An Old House Stands its Ground


I recently wrote this post about one of the oldest houses still standing in the Queen Street West neighbourhood to Toronto. The pictures in the post depict a cute little yellow place on the verge of being torn down to make room for a new condo development.

But it’s not all ‘knock down the old and build something new’ around here and today I’d like to show you an example of a different old house, no more than a five minute walks away from the one previously discussed. It is slightly newer than that other house but still steeped in the history of the area. It would have been built on land that was previously forested, towards the end of the 1800s, making it more than a hundred years old. (Not very old in comparison to more ancient cities around the world I know, but Toronto is a relatively young city, and this house would be among the oldest.)

As you can see by the photos, it has a twin attached to its side. They were probably built to house a couple of new families (perhaps relatives?) willing to move to the ‘new frontier’ as there wasn’t much out this way at the time and land in this part of the city was essentially being given away, in an attempt to get the area going.

If you walk along the streets around here you might notice some very old looking houses right next to ones with a completely different and slightly newer style. That is because the houses were first built with very large yards, with room for vegetable gardens. But those extra gaps between the houses were filled in over the following decades, leaving a patchwork of very old places interspersed with newer ‘old’ ones. These two would have been some of the oldest ones.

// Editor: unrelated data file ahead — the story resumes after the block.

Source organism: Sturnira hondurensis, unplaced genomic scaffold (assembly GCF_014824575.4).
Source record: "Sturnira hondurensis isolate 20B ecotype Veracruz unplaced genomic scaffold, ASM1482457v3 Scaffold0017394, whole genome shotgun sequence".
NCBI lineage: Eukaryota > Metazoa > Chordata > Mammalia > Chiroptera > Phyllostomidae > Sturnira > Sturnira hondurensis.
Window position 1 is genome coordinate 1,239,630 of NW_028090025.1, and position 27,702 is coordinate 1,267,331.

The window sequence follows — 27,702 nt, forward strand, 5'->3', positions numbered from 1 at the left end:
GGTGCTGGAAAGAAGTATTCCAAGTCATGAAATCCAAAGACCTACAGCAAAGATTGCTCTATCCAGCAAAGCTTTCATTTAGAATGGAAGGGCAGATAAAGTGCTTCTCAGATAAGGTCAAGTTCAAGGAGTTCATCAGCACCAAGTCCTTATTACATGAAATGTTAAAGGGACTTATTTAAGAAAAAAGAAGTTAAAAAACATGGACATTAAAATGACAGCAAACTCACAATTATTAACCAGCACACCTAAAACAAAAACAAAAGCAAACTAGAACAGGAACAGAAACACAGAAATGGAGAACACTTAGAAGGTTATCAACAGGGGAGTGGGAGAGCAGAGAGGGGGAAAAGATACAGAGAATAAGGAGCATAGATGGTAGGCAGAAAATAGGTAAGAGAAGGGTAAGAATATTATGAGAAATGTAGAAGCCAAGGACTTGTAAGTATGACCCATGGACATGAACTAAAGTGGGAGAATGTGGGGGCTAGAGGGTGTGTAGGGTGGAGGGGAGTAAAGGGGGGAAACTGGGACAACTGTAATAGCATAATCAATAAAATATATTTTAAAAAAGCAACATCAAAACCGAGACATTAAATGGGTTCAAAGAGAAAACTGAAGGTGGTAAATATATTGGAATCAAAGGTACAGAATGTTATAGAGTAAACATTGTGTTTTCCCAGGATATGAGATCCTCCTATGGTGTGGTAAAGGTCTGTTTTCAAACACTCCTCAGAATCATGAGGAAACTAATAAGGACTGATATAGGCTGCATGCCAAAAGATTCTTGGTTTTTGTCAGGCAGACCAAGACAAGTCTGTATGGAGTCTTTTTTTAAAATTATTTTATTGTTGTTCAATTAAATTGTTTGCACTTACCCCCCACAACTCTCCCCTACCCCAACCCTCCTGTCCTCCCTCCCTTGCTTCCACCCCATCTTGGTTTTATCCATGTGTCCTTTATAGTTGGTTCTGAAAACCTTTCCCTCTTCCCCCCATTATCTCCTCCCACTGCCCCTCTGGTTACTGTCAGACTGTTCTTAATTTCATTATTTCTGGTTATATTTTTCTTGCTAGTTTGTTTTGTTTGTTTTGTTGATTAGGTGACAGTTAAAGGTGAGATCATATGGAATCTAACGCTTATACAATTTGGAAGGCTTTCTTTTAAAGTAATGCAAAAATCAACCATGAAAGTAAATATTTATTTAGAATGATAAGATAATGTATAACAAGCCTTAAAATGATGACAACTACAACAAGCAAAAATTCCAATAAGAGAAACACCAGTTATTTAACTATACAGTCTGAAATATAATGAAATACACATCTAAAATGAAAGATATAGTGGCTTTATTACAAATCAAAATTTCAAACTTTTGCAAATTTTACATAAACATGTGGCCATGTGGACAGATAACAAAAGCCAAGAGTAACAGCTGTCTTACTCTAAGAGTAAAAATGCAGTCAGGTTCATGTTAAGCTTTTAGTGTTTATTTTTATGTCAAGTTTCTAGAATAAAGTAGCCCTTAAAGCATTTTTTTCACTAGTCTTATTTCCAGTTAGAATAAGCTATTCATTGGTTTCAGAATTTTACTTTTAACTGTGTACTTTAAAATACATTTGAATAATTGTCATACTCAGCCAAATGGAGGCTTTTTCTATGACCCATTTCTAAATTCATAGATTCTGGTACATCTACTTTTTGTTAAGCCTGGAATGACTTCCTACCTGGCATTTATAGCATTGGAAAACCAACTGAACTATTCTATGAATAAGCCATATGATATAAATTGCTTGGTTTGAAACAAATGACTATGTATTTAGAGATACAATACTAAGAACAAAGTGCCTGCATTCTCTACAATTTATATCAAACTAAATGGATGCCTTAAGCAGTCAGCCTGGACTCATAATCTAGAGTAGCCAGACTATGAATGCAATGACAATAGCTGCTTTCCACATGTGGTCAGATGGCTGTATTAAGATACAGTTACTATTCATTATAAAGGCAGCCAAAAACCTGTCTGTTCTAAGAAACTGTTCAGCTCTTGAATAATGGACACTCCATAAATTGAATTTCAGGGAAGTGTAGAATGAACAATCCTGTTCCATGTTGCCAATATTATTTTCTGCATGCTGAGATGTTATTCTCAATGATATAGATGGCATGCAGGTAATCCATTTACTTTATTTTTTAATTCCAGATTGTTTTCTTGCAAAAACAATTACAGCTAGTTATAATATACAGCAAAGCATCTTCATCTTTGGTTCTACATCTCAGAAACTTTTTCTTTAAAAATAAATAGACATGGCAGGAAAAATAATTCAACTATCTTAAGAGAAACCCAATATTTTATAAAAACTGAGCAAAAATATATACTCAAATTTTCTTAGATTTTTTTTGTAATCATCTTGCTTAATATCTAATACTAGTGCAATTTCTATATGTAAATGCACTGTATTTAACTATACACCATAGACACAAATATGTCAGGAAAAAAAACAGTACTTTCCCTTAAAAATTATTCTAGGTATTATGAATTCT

There are also some examples in the neighbourhood (but fewer than you’d think) of considerably newer houses that would have been built in the past 50 years, after the original houses had been torn down and completely replaced. That appears to have been the case with the big grey one beside these two which looks to be quite new.

I took these shots last week, on two different occasions a couple of days apart, in case you’re wondering why the (gorgeous) door was open in some and there is a big dumpster out front of others.





↑ The houses were built right on the ground, without a basement (maybe there was a small root cellar) so they are currently digging out a basement. ↑

Here’s a cool surprise that I found by going around to the back alley. Check out the little ‘twin’ … while it still looks very old from the front and matches the one now being renovated, someone has built this beautiful modern extension on the back.


The renovation of the place in these pictures will take a while to complete, and I’ll remember to show you the final outcome later in the year.

Thank you kindly for your visit.
xo loulou